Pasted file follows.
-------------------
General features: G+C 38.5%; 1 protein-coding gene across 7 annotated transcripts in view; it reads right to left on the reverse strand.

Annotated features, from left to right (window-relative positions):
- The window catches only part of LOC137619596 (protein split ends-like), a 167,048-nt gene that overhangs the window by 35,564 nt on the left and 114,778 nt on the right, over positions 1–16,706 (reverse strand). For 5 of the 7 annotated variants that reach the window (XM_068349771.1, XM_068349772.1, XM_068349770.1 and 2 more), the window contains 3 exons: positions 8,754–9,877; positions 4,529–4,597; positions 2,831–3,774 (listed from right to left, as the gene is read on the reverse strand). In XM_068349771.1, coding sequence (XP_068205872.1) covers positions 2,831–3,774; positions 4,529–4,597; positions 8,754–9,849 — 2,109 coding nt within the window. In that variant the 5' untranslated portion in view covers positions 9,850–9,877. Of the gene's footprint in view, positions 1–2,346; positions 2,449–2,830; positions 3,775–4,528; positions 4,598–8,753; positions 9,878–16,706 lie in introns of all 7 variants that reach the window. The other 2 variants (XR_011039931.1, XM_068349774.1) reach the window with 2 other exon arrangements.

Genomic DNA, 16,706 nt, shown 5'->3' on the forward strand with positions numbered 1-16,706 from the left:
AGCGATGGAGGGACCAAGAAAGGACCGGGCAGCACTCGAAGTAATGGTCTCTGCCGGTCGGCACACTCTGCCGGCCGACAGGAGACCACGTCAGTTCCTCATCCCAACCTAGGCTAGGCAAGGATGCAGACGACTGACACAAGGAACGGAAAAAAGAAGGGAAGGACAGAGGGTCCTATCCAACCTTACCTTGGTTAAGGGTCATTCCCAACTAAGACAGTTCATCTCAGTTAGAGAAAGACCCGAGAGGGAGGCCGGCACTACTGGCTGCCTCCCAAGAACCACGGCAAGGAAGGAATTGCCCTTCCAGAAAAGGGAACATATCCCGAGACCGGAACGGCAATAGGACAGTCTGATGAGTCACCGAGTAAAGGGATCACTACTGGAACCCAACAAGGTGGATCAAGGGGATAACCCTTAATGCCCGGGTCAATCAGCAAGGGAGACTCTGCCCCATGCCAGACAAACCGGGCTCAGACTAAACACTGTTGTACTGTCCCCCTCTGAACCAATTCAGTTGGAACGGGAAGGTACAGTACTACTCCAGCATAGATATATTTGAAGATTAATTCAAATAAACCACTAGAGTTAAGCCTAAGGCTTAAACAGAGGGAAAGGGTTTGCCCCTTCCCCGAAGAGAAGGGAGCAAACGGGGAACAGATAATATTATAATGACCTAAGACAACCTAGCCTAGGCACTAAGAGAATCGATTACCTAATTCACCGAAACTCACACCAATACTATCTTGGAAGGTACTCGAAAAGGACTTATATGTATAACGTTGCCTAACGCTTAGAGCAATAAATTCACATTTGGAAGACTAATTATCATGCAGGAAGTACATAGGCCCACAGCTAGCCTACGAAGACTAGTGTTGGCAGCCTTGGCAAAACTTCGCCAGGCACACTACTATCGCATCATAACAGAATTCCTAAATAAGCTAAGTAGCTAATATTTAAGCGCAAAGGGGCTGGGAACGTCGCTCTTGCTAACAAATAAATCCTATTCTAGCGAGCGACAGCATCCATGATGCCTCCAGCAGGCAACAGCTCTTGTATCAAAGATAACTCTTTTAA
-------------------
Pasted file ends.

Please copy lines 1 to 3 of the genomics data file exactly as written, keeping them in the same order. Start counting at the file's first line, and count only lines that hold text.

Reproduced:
General features: G+C 38.5%; 1 protein-coding gene across 7 annotated transcripts in view; it reads right to left on the reverse strand.

Annotated features, from left to right (window-relative positions):
- The window catches only part of LOC137619596 (protein split ends-like), a 167,048-nt gene that overhangs the window by 35,564 nt on the left and 114,778 nt on the right, over positions 1–16,706 (reverse strand). For 5 of the 7 annotated variants that reach the window (XM_068349771.1, XM_068349772.1, XM_068349770.1 and 2 more), the window contains 3 exons: positions 8,754–9,877; positions 4,529–4,597; positions 2,831–3,774 (listed from right to left, as the gene is read on the reverse strand). In XM_068349771.1, coding sequence (XP_068205872.1) covers positions 2,831–3,774; positions 4,529–4,597; positions 8,754–9,849 — 2,109 coding nt within the window. In that variant the 5' untranslated portion in view covers positions 9,850–9,877. Of the gene's footprint in view, positions 1–2,346; positions 2,449–2,830; positions 3,775–4,528; positions 4,598–8,753; positions 9,878–16,706 lie in introns of all 7 variants that reach the window. The other 2 variants (XR_011039931.1, XM_068349774.1) reach the window with 2 other exon arrangements.